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Posted by on Oct 10, 2009 in Science & Technology | 2 comments

Sergey Brin on Google Books

Sergey Brin has an OpEd in the NYTimes today on Google Books, A Library to Last Forever:

There has been some debate about the settlement, and many groups have offered their opinions, both for and against. I would like to take this opportunity to dispel some myths about the agreement and to share why I am proud of this undertaking. This agreement aims to make millions of out-of-print but in-copyright books available either for a fee or for free with ad support, with the majority of the revenue flowing back to the rights holders, be they authors or publishers.

Some have claimed that this agreement is a form of compulsory license because, as in most class action settlements, it applies to all members of the class who do not opt out by a certain date. The reality is that rights holders can at any time set pricing and access rights for their works or withdraw them from Google Books altogether. For those books whose rights holders have not yet come forward, reasonable default pricing and access policies are assumed. This allows access to the many orphan works whose owners have not yet been found and accumulates revenue for the rights holders, giving them an incentive to step forward.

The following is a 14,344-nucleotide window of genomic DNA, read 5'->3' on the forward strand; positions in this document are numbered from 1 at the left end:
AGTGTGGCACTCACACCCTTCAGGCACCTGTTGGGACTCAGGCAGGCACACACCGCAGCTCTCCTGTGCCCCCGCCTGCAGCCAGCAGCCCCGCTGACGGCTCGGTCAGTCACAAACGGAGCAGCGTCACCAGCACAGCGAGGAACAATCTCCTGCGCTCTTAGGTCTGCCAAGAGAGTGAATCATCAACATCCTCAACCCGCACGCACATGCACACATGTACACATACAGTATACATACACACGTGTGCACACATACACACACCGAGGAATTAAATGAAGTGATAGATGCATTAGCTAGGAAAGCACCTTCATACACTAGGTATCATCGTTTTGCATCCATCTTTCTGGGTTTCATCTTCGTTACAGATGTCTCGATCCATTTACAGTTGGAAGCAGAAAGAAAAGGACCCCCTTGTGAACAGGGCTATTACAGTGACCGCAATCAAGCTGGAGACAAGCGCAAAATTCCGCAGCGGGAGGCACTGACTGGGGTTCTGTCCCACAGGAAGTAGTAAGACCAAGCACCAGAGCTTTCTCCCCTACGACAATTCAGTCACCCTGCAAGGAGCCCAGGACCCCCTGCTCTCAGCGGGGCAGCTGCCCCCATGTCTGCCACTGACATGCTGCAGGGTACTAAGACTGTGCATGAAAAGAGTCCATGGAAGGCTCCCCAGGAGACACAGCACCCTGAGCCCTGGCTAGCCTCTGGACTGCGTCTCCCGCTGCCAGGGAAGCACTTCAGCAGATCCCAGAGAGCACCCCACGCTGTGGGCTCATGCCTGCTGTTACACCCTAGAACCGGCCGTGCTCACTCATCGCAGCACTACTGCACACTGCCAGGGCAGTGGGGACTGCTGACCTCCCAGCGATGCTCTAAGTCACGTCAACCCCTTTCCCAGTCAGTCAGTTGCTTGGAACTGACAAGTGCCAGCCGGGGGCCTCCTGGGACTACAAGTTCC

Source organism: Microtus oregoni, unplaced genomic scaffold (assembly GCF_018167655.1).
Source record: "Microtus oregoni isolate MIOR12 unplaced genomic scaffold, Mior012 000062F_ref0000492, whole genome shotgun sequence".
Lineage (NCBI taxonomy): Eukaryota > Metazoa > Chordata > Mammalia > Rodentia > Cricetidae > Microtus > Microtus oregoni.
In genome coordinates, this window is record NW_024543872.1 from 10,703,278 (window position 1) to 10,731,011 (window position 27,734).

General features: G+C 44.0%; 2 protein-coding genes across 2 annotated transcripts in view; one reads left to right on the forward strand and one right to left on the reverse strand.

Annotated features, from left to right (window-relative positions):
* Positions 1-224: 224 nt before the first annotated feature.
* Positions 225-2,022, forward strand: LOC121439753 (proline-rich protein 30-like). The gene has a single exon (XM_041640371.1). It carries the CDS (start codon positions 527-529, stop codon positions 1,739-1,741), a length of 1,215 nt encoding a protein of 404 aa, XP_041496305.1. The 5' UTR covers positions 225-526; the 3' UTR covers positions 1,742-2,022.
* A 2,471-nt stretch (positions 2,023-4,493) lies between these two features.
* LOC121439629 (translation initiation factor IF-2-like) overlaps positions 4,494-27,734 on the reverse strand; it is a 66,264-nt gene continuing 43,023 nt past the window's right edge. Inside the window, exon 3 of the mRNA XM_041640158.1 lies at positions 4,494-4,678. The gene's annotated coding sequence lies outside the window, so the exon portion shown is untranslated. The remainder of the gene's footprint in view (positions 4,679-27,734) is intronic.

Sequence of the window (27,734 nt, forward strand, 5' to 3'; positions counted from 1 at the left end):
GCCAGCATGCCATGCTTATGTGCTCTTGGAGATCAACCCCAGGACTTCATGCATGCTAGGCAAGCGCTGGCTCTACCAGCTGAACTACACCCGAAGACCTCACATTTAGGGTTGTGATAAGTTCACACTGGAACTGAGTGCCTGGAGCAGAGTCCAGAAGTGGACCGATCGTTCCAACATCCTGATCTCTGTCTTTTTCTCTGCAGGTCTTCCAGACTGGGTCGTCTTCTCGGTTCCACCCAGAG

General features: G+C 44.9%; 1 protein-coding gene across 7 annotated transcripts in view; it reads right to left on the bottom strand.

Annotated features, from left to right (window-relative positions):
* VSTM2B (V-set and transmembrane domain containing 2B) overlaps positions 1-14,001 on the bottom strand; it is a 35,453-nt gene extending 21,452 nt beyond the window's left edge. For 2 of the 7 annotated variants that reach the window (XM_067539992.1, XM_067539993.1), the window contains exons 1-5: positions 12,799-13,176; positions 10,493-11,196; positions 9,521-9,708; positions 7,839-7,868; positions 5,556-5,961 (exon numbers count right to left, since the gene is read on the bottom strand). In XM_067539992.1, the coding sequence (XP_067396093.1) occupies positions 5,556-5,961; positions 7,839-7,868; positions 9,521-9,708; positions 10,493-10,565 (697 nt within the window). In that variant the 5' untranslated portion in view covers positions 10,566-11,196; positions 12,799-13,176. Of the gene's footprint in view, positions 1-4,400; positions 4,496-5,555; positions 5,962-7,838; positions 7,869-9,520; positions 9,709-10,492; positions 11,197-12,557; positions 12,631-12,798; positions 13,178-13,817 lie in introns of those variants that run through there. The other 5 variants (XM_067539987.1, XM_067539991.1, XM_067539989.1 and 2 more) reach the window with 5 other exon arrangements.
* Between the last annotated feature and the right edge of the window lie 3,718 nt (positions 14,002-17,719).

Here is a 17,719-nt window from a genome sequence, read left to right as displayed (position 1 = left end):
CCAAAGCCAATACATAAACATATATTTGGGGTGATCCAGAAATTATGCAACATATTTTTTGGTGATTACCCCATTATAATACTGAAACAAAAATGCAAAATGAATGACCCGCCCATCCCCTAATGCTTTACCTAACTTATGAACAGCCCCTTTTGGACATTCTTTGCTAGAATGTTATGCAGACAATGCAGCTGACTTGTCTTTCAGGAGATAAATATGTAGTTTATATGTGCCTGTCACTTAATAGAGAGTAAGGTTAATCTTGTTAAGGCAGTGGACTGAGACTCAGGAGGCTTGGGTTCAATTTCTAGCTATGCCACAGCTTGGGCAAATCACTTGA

Not everyone buys his argument. See Chris Thompson in The Big Money, Sergey Brin Blows Smoke Up Your Ass.

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  • kathykattenburg

    I’m not terribly up on this issue, but I read both Brin’s op-ed and Thompson’s response to it, and to be honest I don’t really find the latter’s arguments terribly impressive. He seems to sneer at the notion that having ten million out-of-print books online instead of having to search libraries all over the world for them is anything more than just a trivial convenience. I certainly don’t agree with that. Whatever the merit of the argument about the copyright issue, Brin does make some excellent points on the access-to-information side.

    What do you think, Joe?

  • JWindish

    Early on I was vocally in favor of the Google Books project and how Google went about doing it. On the agreement with publishers, the two people who i look to for guidance on such things, Larry Lessig and Siva Vaidhyanathan, diverge. For now I’m more in line with Lessig, who sees the book agreement as the basis for something very good.

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